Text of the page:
In fewer than two weeks, voters in Boston will head to the polls for the Boston municipal elections, where they will elect their representation for the next two years on the Boston City Council.
In the neighborhood of Allston-Brighton, which makes up district nine on city council, incumbent councilor Liz Breadon is being challenged by 25-year-old Jacob deBlecourt. Breadon was first elected in 2019, when she became the city’s first openly LGBTQ+ city councilor.
In a sit-down interview with The Daily Free Press, deBlecourt spoke of their previous work in city council as director of public policy for Councilor Julia Mejia, and how that helps shape their view of what city council can do for people in Boston.
“I am running because I’ve seen the kind of power that the city council can have to make our community a better place with the right kinds of representation,” deBlecourt said.
In an email statement, Breadon wrote that she is “running for re-election to build an inclusive, equitable and resilient community in Boston where all can thrive.”
Both candidates addressed their campaign priorities, which include the issues facing the Allston-Brighton area and why they would be the best person for the job.
Breadon wrote about the need for increasing fines for sanitary code violations, holding landlords accountable, protecting green space and planning for sustainable socioeconomic growth.
deBlecourt, a longtime renter in Allston who added they live with three roommates who share a single bathroom, spoke about housing as a top priority.
“I have a dedicated plan to not only increase the supply of income restricted and affordable housing, but also [strengthen] tenant protections and drafting a homeless Bill of Rights, which is incredibly important,” deBlecourt said.
deBelcourt also said their campaign will focus on Allston-Brighton’s “lack of artist space” and addressing the rat problem.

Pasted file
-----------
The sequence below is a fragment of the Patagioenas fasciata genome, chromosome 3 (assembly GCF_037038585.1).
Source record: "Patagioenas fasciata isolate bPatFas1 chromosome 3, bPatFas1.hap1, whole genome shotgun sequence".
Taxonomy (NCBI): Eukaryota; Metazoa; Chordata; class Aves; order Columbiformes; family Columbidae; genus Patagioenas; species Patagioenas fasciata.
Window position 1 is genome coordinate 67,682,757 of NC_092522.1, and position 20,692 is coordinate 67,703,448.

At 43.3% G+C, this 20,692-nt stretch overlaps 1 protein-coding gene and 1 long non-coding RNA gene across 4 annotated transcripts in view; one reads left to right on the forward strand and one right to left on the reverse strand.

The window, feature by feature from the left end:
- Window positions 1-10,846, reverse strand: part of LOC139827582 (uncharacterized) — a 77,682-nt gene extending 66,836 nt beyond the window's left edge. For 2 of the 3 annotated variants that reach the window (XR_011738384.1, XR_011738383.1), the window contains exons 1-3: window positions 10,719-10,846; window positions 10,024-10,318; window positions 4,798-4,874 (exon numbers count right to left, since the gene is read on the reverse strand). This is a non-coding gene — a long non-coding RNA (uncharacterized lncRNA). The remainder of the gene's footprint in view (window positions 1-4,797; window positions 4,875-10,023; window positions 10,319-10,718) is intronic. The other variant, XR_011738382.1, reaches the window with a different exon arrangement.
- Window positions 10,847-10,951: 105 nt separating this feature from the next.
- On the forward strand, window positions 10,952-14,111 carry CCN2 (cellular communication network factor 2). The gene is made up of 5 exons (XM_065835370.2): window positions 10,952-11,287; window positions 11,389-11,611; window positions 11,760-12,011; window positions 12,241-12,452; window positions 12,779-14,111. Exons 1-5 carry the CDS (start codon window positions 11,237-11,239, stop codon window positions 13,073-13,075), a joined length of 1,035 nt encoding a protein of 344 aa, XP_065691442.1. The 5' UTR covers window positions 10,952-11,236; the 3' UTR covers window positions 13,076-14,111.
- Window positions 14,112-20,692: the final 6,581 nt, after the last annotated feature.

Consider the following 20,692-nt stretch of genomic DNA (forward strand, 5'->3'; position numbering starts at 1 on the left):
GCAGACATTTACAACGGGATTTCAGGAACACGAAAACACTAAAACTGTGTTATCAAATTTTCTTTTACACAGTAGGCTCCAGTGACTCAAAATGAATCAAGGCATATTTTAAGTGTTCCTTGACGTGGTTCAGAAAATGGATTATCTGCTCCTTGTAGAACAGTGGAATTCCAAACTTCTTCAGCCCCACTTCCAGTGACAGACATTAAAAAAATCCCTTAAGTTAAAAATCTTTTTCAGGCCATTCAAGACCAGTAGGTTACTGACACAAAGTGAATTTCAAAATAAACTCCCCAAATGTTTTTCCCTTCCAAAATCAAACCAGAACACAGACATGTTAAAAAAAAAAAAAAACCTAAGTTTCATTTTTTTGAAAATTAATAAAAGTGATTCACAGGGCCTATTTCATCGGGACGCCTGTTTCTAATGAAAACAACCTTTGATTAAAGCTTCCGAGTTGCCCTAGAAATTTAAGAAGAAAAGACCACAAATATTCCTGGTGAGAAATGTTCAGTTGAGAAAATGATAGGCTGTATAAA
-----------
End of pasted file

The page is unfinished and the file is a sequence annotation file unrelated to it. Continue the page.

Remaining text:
“If I had to summarize my campaign in four words, it’s more housing and fewer rats,” deBlecourt said.
Alex Cornacchini, executive director of Allston Village Main Streets, a nonprofit organization dedicated to promoting development in the Allston Village business district, also spoke about the housing issue.
“A lot of old renters are getting priced out [of Boston] with these new luxury apartments and condos,” Cornacchini said. “It’s an issue all around Boston, but I think it’s exacerbated in Allston because we’re one of the fastest developing neighborhoods of the city.”
In this unique race, both Democratic candidates are progressives with varying backgrounds.
Breadon, an immigrant from Northern Ireland, has lived in Allston-Brighton for 25 years, according to her campaign website, while deBlecourt, just 25 years old, called Allston-Brighton “special” for its diversity, from renters and college students to seniors and multi-generational families.
“It’s interesting to see two candidates from the two different parts of the Allston-Brighton neighborhood,” Cornacchini said. “On one hand we have an older homeowner that has a lot of political sway in Brighton, and on the other hand, we have the relatively new up-and-comer from Allston as a renter and a little bit younger, and knows a little bit more about the struggles of being a young individual in Allston-Brighton.”
Breadon highlighted her experience on city council as the reason why she is the better candidate for reelection.
“My two terms in office as Councilor for District 9 show that I have a proven track record of getting results: record-breaking affordable housing agreements, neighborhood master planning, city funds for community organizations, five new science classrooms at Brighton High, improvements to pedestrian safety [and] new rehearsal and artists spaces,” Breadon wrote in an email.
deBlecourt had a different position.
“Being a progressive is more than just about being a vote,” they said. “It’s about being a voice, and we need someone in this neighborhood who is ready to be the voice for the community, someone who is ready to engage in the work, to create the kind of Allston-Brighton where people are able to plant their roots, where people are able to start a small business, and where families are able to stay put and not have to move around year after year.”
As for a final pitch to voters, deBlecourt said it’s time for the neighborhood to start a new chapter.
“If you feel like we’re ready for a new chapter, if you feel that the status quo isn’t working for you, the voters of this district need to know that they have another option,” deBlecourt said.
The candidates will face off in a debate hosted by Allston Village Main Streets on Nov. 2 at Charlesview Community Center in Brighton before the election is held on Nov. 7.